Advertisement

If Your Casserole Calls For Canned Soup, Beware Of Oversalting

Broccoli and cheddar casserole
Broccoli and cheddar casserole - Katarzyna Hurova/Shutterstock

A casserole is an easy, hearty dinner idea that is big enough to feed a whole family. They often incorporate ingredients like pasta or chicken, as well as some kind of saucy base. You can stick with store-bought tomato sauce or Alfredo sauce, but for an even saltier, more savory flavor, your casserole recipe might request the addition of canned soup, such as cream of chicken or cream of mushroom. While these canned soups add a creamy texture and plenty of taste, they can also be loaded with salt, which means you'll need to be careful about how you season the rest of the dish.

Too much salt not only creates an overbearing flavor, but can also have a negative effect on your health. Thankfully, there are other ways to build flavor in your casserole, such as adding a spicy ingredient or some fresh herbs — and if you do add too much salt, there are some easy ways to fix it.

Read more: Canned Soups You Should And Shouldn't Buy

Balance The Salt Levels In Your Casserole Dish

Casserole on light colored background
Casserole on light colored background - Fotologija/Shutterstock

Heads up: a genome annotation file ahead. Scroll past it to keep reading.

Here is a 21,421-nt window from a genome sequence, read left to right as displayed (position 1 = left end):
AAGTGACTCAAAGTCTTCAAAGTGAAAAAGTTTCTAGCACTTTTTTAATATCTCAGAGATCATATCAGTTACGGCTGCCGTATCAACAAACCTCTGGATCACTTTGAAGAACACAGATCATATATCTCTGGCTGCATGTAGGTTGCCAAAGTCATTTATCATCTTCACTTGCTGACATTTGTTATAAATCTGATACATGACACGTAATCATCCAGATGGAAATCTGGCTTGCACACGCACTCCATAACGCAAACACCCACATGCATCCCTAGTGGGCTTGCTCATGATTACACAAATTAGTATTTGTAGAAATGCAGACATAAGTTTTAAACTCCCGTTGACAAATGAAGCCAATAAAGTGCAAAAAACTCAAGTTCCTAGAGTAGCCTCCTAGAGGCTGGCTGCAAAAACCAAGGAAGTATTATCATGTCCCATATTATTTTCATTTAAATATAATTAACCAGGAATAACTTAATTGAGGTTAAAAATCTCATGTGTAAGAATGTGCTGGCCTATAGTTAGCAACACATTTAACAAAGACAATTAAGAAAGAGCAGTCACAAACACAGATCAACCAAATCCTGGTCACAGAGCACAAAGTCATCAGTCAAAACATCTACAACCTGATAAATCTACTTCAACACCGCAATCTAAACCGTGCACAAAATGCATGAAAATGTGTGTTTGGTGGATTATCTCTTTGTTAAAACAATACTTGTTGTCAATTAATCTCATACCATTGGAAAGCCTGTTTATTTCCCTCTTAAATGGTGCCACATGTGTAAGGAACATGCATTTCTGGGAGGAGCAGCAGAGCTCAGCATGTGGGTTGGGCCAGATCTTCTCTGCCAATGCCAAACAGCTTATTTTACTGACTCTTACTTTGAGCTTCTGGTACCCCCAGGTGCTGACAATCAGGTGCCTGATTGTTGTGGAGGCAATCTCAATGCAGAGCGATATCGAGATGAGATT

While it might feel natural to season any dish with salt, you have to be careful about what other ingredients are playing a role. A typical can of cream of mushroom soup contains around 860 milligrams of sodium, so adding too much more could cause the dish to go from savory to unpleasantly salty. In addition to the impact on flavor, too much salt should generally be avoided in your diet; it can lead to high blood pressure and heart disease.

Rather than building your casserole's flavor with more salt, balance those sodium levels with other ingredients that will bring a new element, such as something spicy. Depending on what's in your casserole, you can add a little paprika, or even chop up some chiles or jalapeños for just the right hint of spice. Crushed red pepper is a great seasoning here, too. For less spice but big flavor, garlic powder or onion powder are alternatives to added salt (just make sure you're not using garlic salt). Chopped red onion can also add a burst of flavor, as well as fresh herbs like parsley and dill.

How To Reverse Too Much Salt In Your Casserole

Casserole with pasta and cheese
Casserole with pasta and cheese - Jacek Chabraszewski/Shutterstock

If you've added canned soup and accidentally went too heavy with additional salt, you don't have to throw away your dish and start over. Acids, fats, and dairy all work to help neutralize that overly salty flavor. A hint of bright acidity, such as a squeeze of fresh lemon juice, will help balance those salt levels. But if lemon doesn't feel like it would mesh with what's already in the dish, you can also add a fatty condiment like mayonnaise, which will help maintain that creamy texture as well.

Dairy products are another great way to reduce that salty flavor. If you can add more liquid, milk or any type of cream will do the trick, but if you don't want to thin out the sauce, try adding sour cream. Do this to taste to ensure you don't go too heavy on one ingredient; you can also incorporate more than one method to add balance.

Read the original article on Daily Meal.